After investigating this cut a bit more we saw lots of fresh deer droppings and Ernie spooked another good-sized buck. We were quite pleased with what we had seen so far but what was to come was even more pleasing if not remarkable. Walking along a forest edge we saw a big cow moose with a calf not 30 yards from us grazing in the remains of the fading daylight. Since it was getting darker we decided to walk in a circle back to our camp and by doing so we came through an area that we had not hunted last year.
In this new area we also found plenty of deer sign that confirmed our knowledge that the whole area is home to some very large mule deer bucks. To our surprise we also found lots of bear sign such as scat and clawing marks on deadfall trees. Since we usually hunt in that area during the November rut, when bears hibernate, we had no clue that there are so many bears in that area. Seeing all that bear sign led to the decision to hunt during the bear fall season too and not only in the deer rut. We also found plenty of evidence of a growing moose population in the area and we’re exited about that -we always knew that there were some moose in the area but it seems that the population has grown quite a bit from the past years. Up to now we only can harvest a cow or calf moose, but if the heard is growing like it appears to be doing then we hope that there soon will be a bull moose season too. We did not seen any bulls but we did see plenty of evidence that whatever bulls are in the area might very well be of trophy standard.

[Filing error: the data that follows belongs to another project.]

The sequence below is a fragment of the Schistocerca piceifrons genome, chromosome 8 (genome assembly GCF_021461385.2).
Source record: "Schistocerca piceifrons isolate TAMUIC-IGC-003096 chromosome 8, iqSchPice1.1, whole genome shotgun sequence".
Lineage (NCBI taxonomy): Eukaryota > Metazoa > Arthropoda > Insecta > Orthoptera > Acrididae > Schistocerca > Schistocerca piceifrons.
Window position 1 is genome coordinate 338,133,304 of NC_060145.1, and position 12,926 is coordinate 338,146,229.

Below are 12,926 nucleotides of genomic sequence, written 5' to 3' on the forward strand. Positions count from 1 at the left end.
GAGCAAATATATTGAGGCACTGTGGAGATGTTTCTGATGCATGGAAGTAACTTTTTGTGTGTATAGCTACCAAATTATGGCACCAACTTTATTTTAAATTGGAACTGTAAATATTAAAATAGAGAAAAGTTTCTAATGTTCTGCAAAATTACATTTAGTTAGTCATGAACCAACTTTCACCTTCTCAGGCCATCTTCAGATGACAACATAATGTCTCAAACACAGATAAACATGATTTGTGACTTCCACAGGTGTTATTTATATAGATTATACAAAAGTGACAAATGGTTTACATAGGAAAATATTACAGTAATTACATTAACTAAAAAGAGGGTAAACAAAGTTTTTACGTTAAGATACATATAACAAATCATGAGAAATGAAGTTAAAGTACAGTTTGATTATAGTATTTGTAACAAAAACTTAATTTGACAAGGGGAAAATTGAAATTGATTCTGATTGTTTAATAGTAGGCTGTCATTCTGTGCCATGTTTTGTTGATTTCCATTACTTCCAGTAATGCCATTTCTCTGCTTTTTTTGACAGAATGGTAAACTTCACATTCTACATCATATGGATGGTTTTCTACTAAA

By the time we came back to the cabin it was pitch black and we made good us of the GPS with it’s illuminated screen which led us back quite accurately. However, never completely trusting modern electronic gadgets I make it a habit of also carrying an ordinary compass with me in the woods. And a good habit it is because once we got back to the camp the GPS screen went blank and the flashing warning “Low Battery” was blinking -then the screen went completely dark. Back home I had meant to take spare batteries with me but then I forgot them, which just goes to show that you don’t want to rely 100% on electronics that rely on (having!) batteries. Without a working GPS or a compass it would have been a very long night looking for a cabin hidden in the middle of a dense and very large woodlot.